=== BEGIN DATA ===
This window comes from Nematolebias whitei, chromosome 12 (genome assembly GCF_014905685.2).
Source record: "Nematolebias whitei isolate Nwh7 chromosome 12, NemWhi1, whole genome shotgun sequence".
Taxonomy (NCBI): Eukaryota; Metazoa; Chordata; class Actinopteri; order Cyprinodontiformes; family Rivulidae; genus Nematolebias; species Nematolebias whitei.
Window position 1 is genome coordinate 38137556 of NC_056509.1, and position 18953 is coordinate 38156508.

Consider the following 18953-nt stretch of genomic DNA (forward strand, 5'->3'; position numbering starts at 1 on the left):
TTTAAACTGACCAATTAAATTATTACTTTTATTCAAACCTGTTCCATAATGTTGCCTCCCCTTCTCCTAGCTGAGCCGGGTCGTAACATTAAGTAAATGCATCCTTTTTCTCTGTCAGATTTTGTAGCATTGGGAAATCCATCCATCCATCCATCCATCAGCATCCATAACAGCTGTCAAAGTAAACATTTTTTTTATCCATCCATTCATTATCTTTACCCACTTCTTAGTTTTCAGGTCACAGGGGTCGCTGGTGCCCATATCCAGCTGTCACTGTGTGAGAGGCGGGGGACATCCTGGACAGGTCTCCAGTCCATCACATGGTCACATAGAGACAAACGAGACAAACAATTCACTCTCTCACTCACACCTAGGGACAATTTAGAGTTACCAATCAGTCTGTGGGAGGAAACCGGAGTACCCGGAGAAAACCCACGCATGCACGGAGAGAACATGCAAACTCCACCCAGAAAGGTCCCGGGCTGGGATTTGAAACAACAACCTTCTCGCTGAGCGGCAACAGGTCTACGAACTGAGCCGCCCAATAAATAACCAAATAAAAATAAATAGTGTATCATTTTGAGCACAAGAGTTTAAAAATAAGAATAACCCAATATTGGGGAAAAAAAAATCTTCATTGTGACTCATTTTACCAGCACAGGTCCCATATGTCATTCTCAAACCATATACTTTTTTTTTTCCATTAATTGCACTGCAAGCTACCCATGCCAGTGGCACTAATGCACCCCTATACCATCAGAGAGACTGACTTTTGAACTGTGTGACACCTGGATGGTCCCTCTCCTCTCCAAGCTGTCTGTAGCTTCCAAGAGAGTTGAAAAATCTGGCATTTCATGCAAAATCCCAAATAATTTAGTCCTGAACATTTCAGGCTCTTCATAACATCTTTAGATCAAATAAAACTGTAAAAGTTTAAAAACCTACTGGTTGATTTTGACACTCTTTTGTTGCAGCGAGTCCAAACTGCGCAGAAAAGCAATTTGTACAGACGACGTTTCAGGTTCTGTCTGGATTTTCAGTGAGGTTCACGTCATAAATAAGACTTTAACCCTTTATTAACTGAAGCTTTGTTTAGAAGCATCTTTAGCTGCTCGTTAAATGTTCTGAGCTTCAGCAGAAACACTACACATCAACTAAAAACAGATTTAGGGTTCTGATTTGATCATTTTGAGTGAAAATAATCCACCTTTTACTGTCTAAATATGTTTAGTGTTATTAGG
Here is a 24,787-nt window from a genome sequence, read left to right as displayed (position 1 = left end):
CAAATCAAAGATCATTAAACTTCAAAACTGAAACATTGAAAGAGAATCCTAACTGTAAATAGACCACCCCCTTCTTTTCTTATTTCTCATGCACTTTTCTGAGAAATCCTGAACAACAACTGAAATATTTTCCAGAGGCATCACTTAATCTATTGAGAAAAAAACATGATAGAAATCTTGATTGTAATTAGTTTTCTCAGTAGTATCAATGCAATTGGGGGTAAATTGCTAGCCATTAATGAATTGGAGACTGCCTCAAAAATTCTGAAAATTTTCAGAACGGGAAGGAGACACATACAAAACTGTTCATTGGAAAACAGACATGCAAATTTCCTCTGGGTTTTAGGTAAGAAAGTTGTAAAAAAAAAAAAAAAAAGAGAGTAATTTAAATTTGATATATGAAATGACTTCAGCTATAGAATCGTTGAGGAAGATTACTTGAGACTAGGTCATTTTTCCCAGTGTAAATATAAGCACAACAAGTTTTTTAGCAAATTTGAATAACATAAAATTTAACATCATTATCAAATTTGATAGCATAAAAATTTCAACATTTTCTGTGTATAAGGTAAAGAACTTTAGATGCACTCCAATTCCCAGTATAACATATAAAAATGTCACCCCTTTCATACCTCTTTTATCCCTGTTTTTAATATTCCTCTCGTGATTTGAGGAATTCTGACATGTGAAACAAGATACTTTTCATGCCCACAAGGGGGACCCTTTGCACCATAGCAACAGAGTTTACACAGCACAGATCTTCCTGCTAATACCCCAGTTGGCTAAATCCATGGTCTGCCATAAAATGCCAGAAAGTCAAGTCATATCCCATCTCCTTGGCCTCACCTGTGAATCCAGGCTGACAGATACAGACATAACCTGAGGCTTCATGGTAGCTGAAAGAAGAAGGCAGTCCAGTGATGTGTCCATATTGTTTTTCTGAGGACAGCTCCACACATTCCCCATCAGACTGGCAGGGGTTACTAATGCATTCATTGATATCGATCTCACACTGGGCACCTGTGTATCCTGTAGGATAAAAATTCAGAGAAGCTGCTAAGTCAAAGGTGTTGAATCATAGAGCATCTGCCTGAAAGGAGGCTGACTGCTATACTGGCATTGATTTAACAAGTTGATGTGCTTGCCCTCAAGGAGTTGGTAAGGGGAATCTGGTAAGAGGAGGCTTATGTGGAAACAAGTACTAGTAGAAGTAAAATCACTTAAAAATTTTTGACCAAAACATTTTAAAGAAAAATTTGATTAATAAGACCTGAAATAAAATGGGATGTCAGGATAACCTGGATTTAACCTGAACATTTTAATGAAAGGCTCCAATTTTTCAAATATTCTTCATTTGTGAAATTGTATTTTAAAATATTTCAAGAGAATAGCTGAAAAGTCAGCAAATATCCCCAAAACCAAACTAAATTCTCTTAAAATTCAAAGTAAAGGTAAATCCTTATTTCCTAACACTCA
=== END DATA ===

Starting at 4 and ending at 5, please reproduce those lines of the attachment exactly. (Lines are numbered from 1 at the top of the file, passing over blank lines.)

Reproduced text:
Window position 1 is genome coordinate 38137556 of NC_056509.1, and position 18953 is coordinate 38156508.

Consider the following 18953-nt stretch of genomic DNA (forward strand, 5'->3'; position numbering starts at 1 on the left):